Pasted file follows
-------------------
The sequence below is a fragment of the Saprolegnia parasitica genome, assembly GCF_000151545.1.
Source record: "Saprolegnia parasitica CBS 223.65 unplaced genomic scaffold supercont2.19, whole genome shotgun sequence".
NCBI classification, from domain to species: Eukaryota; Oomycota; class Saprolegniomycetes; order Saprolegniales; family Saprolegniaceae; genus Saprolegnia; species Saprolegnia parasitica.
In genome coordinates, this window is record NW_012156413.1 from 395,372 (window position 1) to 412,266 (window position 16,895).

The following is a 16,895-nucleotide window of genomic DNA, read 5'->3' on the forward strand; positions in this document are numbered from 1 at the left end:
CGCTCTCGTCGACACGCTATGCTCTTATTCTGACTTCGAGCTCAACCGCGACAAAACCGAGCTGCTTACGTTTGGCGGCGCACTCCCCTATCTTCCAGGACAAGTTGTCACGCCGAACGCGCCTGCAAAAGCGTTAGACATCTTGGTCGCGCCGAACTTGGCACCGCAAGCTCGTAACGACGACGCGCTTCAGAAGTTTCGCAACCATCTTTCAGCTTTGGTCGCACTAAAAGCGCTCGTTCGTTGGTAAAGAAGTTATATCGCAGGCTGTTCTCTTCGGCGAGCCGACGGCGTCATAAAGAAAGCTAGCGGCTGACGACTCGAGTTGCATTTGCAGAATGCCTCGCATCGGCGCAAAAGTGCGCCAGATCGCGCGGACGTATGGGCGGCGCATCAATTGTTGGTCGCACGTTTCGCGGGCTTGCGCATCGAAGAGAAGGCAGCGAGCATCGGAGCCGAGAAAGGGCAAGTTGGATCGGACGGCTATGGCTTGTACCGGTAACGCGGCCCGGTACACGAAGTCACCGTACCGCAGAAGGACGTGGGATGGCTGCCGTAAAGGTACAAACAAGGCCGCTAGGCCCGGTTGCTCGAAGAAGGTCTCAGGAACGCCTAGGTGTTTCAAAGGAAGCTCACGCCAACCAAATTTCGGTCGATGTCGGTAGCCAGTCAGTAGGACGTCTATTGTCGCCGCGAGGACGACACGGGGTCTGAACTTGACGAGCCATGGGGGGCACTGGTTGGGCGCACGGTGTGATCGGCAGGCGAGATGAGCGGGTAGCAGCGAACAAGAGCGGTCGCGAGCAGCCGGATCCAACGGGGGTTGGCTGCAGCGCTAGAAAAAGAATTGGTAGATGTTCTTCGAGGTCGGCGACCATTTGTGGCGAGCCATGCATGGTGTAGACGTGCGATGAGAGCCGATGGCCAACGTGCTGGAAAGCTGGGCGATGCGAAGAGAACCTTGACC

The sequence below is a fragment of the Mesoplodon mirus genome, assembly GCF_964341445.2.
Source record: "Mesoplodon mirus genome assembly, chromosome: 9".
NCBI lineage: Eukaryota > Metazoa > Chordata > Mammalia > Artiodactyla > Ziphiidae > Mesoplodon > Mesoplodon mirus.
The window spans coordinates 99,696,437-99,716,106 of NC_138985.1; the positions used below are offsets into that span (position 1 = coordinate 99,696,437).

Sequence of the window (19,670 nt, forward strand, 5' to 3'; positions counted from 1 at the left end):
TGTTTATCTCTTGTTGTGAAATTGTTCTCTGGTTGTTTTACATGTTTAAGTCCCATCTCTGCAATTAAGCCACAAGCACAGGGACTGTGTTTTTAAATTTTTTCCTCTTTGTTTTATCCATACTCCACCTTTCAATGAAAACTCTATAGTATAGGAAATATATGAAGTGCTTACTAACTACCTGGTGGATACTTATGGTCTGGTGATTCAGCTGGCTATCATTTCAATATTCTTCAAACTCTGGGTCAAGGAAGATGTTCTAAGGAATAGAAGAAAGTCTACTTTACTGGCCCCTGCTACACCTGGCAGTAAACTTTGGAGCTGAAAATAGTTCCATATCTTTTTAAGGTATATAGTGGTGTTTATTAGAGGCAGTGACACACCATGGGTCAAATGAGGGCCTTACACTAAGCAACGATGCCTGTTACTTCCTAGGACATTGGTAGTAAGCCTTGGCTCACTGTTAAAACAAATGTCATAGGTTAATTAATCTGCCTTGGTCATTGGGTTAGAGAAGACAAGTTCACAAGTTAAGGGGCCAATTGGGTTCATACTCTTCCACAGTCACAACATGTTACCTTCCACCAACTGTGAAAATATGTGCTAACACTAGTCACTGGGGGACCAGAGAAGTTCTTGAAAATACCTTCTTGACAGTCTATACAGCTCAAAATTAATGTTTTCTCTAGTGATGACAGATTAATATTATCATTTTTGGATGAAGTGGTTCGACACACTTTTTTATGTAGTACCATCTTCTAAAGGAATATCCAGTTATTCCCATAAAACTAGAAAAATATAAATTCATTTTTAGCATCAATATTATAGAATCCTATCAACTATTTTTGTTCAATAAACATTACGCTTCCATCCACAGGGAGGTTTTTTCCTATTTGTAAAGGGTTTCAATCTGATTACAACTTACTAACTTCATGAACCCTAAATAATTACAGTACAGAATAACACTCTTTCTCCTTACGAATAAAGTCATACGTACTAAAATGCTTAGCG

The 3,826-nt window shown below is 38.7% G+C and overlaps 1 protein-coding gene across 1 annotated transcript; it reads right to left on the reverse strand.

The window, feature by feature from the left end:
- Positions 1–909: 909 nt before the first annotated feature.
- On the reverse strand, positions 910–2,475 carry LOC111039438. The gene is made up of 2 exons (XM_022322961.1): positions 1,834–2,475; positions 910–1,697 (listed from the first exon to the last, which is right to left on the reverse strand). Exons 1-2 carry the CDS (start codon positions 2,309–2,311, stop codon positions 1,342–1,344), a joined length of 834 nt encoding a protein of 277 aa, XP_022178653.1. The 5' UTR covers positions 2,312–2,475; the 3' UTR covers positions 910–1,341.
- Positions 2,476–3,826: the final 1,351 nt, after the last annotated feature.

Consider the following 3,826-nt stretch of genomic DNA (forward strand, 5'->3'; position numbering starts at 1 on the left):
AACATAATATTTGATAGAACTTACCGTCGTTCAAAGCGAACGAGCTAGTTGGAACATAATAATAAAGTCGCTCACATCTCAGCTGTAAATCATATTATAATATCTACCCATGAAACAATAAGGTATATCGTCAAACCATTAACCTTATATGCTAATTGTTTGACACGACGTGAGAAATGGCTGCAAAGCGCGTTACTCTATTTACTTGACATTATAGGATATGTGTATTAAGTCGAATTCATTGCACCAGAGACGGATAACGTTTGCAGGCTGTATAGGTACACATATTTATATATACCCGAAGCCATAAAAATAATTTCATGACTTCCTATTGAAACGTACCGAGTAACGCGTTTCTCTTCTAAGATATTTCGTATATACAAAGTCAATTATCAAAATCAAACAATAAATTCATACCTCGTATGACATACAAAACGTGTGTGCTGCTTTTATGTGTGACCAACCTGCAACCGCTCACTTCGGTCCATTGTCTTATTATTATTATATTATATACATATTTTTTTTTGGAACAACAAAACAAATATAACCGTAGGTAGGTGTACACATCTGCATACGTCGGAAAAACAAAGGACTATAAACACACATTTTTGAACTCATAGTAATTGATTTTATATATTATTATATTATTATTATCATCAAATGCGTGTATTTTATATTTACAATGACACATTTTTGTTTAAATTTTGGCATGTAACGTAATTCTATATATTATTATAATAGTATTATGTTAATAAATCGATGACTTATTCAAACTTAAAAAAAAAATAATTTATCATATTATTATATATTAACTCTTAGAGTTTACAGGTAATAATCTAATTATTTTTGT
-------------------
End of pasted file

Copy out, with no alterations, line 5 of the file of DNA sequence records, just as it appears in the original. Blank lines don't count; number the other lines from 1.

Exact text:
The following is a 16,895-nucleotide window of genomic DNA, read 5'->3' on the forward strand; positions in this document are numbered from 1 at the left end: